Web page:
The trailers for "The DUFF" have sold the film as yet another in the line of "Pygmalion"-inspired teen makeover comedies -- a "She's All That" for the new millennium. You know the type: one of those feeble stories where the audience is meant to believe that a beautiful young actress is a hideous troll until she takes off her glasses and lets her hair down. That device has never been much more than a stale cliché, so I wasn't expecting much from any film that even attempted to play it off as anything else. But now having seen "The DUFF," it's fair to say that its ad campaign doesn't do justice to what's actually a rather sharp little comedy.
I honestly can't decide if the marketing is a case of trying to force a surprisingly clever movie into a more conveniently established mold, or simply a bit of cannily deceptive marketing meant to upend expectations for a film that's significantly smarter than its advertising suggests.
The success of "The DUFF" hinges largely on an immensely appealing cast led by Mae Whitman ("Scott Pilgrim vs. the World") and Robbie Amell ("The Flash" TV series). Whitman plays Bianca, a goofy, tomboyish horror movie geek. Amell is Wesley, Bianca's childhood friend, turned callous acquaintance after football proved to be his in with the popular crowd. The inciting incident occurs during a party, when he off-handedly refers to her as the DUFF (designated ugly, fat friend) amongst her clique. The word is a shorthand way of referring to the more approachable member amongst a group of friends; the one who acts as a gatekeeper that interested parties must get past in order to gain access to the DUFF's more desirable companions. The film goes to great pains to explain that DUFF is a catch-all term, not to be taken literally, thus sparing us from having to accept the idea that the lovely Ms. Whitman is in any way fat or ugly.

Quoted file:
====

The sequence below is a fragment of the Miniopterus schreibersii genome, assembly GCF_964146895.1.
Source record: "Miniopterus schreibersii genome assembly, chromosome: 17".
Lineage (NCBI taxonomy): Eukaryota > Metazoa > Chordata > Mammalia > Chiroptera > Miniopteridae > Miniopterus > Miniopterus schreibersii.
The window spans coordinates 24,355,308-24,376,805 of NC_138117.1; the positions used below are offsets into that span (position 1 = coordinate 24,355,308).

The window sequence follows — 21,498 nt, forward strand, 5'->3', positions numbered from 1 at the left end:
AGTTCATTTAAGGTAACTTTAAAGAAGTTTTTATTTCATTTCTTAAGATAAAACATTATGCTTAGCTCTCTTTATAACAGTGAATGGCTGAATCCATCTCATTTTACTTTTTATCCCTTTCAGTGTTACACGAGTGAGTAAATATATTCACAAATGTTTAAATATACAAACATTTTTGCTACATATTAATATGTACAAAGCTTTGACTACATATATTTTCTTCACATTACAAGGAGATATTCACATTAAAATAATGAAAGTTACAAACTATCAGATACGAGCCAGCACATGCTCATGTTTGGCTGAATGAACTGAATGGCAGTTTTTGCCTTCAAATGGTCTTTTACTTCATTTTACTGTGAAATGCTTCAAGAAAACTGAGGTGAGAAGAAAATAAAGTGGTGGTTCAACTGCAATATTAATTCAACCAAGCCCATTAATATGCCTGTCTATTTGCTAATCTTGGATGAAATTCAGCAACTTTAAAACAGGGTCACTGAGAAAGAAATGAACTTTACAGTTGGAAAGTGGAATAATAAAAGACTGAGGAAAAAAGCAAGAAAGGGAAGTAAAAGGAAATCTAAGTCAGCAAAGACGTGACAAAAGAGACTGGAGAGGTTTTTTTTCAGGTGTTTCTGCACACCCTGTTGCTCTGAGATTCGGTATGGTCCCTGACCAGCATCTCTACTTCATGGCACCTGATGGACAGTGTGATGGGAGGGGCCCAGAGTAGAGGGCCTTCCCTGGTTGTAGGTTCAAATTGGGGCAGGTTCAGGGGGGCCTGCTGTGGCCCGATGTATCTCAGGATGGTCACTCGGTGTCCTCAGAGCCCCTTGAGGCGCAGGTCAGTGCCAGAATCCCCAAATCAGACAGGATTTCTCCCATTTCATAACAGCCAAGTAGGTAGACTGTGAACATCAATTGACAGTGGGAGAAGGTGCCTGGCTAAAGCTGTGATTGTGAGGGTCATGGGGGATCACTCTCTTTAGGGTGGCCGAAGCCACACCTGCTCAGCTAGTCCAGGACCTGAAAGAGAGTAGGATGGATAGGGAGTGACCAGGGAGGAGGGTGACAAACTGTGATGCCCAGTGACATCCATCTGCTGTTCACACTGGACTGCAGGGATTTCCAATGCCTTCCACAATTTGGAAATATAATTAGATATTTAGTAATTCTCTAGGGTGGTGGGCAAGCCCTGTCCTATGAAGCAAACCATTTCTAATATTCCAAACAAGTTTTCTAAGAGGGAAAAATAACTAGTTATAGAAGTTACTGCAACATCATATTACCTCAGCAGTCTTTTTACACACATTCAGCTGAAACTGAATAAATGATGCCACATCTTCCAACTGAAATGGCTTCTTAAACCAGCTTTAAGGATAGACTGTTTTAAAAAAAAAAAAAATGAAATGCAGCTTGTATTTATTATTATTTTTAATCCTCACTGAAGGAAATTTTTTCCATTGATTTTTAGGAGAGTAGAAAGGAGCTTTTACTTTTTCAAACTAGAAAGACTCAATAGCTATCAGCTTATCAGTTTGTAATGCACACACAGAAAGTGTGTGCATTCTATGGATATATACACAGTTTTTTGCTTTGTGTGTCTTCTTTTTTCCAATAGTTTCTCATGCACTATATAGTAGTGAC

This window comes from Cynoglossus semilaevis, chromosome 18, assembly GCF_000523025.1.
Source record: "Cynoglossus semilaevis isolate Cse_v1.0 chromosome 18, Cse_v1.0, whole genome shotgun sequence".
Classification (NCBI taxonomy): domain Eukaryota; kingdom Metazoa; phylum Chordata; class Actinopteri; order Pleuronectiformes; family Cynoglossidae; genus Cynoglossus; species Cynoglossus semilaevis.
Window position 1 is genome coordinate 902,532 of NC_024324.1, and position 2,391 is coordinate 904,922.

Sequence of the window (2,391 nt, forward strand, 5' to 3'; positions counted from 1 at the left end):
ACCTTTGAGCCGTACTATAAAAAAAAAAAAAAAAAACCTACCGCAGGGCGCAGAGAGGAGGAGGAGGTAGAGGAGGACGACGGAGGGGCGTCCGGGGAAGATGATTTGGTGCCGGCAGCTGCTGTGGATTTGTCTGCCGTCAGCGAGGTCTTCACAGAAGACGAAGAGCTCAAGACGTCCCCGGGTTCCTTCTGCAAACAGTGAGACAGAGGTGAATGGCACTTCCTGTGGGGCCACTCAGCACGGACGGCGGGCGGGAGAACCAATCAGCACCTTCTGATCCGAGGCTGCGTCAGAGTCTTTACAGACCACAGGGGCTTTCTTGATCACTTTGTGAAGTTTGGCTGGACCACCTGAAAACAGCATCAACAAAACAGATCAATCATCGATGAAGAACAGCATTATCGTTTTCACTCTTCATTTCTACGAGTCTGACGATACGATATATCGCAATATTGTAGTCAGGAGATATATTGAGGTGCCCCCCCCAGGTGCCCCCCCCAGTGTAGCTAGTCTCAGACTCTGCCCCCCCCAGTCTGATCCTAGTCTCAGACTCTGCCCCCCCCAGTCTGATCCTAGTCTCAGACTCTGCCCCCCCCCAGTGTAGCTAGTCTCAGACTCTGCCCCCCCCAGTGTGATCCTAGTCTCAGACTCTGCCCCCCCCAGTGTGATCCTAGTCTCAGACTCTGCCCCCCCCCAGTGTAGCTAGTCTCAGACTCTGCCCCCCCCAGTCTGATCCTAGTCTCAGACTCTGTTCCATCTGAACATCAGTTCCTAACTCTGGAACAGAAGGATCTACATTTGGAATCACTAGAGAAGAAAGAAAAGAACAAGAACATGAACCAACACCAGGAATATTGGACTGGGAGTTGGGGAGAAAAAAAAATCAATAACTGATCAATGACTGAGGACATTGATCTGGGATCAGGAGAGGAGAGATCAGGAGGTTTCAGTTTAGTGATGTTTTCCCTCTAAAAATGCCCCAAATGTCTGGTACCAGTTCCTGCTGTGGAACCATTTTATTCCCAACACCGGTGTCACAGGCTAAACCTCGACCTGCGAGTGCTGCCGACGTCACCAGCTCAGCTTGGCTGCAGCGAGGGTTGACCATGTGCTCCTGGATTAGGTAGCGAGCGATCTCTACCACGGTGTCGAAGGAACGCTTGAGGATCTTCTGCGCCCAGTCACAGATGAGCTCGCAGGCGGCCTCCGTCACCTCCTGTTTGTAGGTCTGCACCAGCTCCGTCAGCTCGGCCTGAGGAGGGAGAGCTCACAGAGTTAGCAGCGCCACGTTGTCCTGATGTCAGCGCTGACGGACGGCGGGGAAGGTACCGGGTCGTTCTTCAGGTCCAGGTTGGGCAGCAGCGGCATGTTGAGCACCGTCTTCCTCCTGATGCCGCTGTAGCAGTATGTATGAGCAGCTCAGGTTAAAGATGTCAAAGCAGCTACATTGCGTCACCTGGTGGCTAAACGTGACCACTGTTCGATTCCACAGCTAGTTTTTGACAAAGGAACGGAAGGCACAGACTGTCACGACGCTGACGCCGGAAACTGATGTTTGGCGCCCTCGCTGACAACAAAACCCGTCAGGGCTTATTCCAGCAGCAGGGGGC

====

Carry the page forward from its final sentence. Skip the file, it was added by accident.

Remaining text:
Bianca is understandably incensed at this description. But in the days that follow, she lets the incident get under her skin until she's built up a resentment toward her best friends (Skyler Samuels and Bianca A. Santos), whom she believes responsible for relegating her to that role. Conveniently, Wesley's grades have resulted in him being benched from the football team, leading to a mutually beneficial deal: She'll help him pass chemistry if he'll help her overcome her DUFF designation.
There is no makeover in "The DUFF." In fact, I'm happy to report that no one really changes at all over the course of the film. The deal is a means to examine the ways in which labels are ultimately meaningless except as an excellent way to make us feel badly about ourselves; learning that she's a DUFF only changes the lens through which Bianca views herself.
The witty script by Josh A. Cagan, adapting the book by Kody Keplinger, still operates completely within the confines of established teen comedy conventions. Naturally there's the school's resident mean girl, Madison (Bella Thorne, who comes across like a mini Jessica Chastain), who exploits Bianca's insecurities seemingly just because she can. And of course, there's never a question about where the film has to end up, even if the path it takes in getting there takes a few surprising zigs and zags -- Cagan finds a surprising amount of wiggle room within the clichés.
The advice Wesley gives Bianca isn't necessarily bad advice, less about changing her appearance (aside from encouraging her to find a bra that fits her properly) and more about gaining confidence in the person that she already is. Even the requisite scene in which a mortifying video is leaked to the entire student body is solved with an admirably straightforward reminder that a little bit of embarrassment isn't the end of the world, even if it feels that way at the time.
By smartly sidestepping the genre's more brainless aspects, "The DUFF" joins the ranks of "Easy A" and "G.B.F." -- (relatively) recent high school comedies that are smarter than they have any reason to be. It doesn't quite reach the all-time classic status of "Mean Girls" (even if it shares that film's tendency toward didactic speechifying to spell out its themes), but it shows that, even within the constrictive boundaries of teen comedy, there's still plenty of room to surprise.